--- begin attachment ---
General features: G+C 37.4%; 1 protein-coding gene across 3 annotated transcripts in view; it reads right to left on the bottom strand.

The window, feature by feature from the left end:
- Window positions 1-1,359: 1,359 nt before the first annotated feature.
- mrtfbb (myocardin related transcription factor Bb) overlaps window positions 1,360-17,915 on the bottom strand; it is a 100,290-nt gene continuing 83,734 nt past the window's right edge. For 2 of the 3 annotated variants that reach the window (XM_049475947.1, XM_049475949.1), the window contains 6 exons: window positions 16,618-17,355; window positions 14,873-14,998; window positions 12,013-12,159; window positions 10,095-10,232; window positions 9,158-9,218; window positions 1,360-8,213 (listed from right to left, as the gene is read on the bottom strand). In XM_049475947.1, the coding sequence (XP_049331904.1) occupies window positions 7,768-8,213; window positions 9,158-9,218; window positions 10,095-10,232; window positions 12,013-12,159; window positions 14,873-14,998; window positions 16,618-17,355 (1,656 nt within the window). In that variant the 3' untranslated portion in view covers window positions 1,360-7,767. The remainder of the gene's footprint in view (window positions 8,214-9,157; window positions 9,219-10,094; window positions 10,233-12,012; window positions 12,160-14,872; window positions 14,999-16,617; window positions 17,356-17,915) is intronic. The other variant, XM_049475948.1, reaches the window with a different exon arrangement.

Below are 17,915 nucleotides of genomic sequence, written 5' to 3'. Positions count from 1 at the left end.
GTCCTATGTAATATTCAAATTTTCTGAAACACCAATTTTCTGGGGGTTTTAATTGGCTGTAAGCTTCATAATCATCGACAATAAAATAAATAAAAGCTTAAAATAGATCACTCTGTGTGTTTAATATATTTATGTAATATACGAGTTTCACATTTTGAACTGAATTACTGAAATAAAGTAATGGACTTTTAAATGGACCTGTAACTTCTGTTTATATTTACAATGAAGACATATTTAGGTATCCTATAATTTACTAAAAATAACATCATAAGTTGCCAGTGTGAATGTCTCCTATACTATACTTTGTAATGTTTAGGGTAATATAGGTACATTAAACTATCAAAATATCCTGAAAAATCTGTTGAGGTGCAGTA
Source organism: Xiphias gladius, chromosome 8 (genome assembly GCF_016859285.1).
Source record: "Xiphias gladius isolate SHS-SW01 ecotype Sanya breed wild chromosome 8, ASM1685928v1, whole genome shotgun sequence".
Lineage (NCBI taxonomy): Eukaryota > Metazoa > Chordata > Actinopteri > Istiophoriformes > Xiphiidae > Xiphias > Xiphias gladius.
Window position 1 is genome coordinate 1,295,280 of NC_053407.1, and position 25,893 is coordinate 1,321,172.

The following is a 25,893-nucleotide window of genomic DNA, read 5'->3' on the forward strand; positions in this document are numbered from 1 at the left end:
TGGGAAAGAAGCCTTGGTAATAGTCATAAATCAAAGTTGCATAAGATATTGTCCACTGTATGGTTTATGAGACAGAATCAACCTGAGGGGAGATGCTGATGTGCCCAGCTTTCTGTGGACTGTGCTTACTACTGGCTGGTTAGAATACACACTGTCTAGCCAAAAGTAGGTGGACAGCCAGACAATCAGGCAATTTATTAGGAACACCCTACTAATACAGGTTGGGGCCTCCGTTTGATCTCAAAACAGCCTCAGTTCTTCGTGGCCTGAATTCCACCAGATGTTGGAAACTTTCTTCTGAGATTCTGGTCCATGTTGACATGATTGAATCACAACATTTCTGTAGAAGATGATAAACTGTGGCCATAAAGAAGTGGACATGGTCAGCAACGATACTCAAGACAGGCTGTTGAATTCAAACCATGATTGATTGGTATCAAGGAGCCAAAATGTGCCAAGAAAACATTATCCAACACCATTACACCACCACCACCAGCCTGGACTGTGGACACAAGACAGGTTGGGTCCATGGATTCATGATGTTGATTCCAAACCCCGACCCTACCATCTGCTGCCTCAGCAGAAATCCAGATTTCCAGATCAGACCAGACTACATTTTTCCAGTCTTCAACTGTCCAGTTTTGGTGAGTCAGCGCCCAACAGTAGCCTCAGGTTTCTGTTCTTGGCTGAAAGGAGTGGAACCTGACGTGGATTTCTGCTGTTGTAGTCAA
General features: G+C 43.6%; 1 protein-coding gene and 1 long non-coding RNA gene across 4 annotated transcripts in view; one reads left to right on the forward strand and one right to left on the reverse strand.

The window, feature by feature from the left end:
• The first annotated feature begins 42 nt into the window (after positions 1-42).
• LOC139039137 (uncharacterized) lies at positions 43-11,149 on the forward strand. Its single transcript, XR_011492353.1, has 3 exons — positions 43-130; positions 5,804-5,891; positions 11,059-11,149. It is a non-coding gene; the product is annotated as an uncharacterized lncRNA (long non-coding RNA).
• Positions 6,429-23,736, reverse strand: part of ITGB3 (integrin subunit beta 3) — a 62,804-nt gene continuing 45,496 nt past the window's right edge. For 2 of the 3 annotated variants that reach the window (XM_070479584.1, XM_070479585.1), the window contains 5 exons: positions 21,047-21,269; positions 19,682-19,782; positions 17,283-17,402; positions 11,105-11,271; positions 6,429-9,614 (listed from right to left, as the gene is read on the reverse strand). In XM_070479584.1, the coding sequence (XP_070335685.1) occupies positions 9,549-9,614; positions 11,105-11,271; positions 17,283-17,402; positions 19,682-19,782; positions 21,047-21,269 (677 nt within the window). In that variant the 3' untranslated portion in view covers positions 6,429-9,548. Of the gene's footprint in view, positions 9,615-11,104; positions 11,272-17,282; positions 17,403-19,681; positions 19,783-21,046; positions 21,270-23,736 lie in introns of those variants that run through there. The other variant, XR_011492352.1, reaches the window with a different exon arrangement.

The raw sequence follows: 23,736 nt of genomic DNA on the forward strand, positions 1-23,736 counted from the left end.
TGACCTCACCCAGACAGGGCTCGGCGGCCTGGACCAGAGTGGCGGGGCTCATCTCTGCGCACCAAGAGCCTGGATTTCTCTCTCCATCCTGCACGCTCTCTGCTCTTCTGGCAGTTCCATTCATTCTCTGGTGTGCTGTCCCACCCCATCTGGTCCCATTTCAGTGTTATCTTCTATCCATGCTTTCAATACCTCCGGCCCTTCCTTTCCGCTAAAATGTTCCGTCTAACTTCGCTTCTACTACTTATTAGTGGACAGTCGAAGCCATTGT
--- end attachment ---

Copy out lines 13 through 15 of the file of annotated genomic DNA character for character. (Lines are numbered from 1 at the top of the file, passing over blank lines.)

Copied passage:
General features: G+C 43.6%; 1 protein-coding gene and 1 long non-coding RNA gene across 4 annotated transcripts in view; one reads left to right on the forward strand and one right to left on the reverse strand.

The window, feature by feature from the left end:
• The first annotated feature begins 42 nt into the window (after positions 1-42).